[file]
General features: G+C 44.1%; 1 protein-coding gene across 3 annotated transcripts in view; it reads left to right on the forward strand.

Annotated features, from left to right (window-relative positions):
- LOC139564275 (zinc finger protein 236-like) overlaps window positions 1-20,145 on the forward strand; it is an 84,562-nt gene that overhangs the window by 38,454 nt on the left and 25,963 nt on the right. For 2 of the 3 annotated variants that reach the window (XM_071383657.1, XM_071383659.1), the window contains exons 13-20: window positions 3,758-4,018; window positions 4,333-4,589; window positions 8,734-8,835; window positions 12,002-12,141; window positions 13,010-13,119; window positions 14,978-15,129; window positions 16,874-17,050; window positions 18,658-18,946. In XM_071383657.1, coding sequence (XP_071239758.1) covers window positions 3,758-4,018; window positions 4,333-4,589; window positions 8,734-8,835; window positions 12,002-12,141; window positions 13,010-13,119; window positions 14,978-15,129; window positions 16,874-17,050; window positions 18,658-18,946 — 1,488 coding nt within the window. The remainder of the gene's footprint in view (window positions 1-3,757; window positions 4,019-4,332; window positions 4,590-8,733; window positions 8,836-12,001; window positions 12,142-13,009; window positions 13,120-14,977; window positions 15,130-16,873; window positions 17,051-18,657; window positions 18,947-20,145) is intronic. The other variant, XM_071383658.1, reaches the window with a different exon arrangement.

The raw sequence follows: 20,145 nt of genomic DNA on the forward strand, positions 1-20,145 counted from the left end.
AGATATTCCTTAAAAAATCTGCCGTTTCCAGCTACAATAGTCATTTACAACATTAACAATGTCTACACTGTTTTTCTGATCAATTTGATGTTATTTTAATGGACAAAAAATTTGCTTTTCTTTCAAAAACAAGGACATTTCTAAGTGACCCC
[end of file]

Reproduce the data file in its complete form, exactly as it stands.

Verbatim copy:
General features: G+C 44.1%; 1 protein-coding gene across 3 annotated transcripts in view; it reads left to right on the forward strand.

Annotated features, from left to right (window-relative positions):
- LOC139564275 (zinc finger protein 236-like) overlaps window positions 1-20,145 on the forward strand; it is an 84,562-nt gene that overhangs the window by 38,454 nt on the left and 25,963 nt on the right. For 2 of the 3 annotated variants that reach the window (XM_071383657.1, XM_071383659.1), the window contains exons 13-20: window positions 3,758-4,018; window positions 4,333-4,589; window positions 8,734-8,835; window positions 12,002-12,141; window positions 13,010-13,119; window positions 14,978-15,129; window positions 16,874-17,050; window positions 18,658-18,946. In XM_071383657.1, coding sequence (XP_071239758.1) covers window positions 3,758-4,018; window positions 4,333-4,589; window positions 8,734-8,835; window positions 12,002-12,141; window positions 13,010-13,119; window positions 14,978-15,129; window positions 16,874-17,050; window positions 18,658-18,946 — 1,488 coding nt within the window. The remainder of the gene's footprint in view (window positions 1-3,757; window positions 4,019-4,332; window positions 4,590-8,733; window positions 8,836-12,001; window positions 12,142-13,009; window positions 13,120-14,977; window positions 15,130-16,873; window positions 17,051-18,657; window positions 18,947-20,145) is intronic. The other variant, XM_071383658.1, reaches the window with a different exon arrangement.

The raw sequence follows: 20,145 nt of genomic DNA on the forward strand, positions 1-20,145 counted from the left end.
AGATATTCCTTAAAAAATCTGCCGTTTCCAGCTACAATAGTCATTTACAACATTAACAATGTCTACACTGTTTTTCTGATCAATTTGATGTTATTTTAATGGACAAAAAATTTGCTTTTCTTTCAAAAACAAGGACATTTCTAAGTGACCCC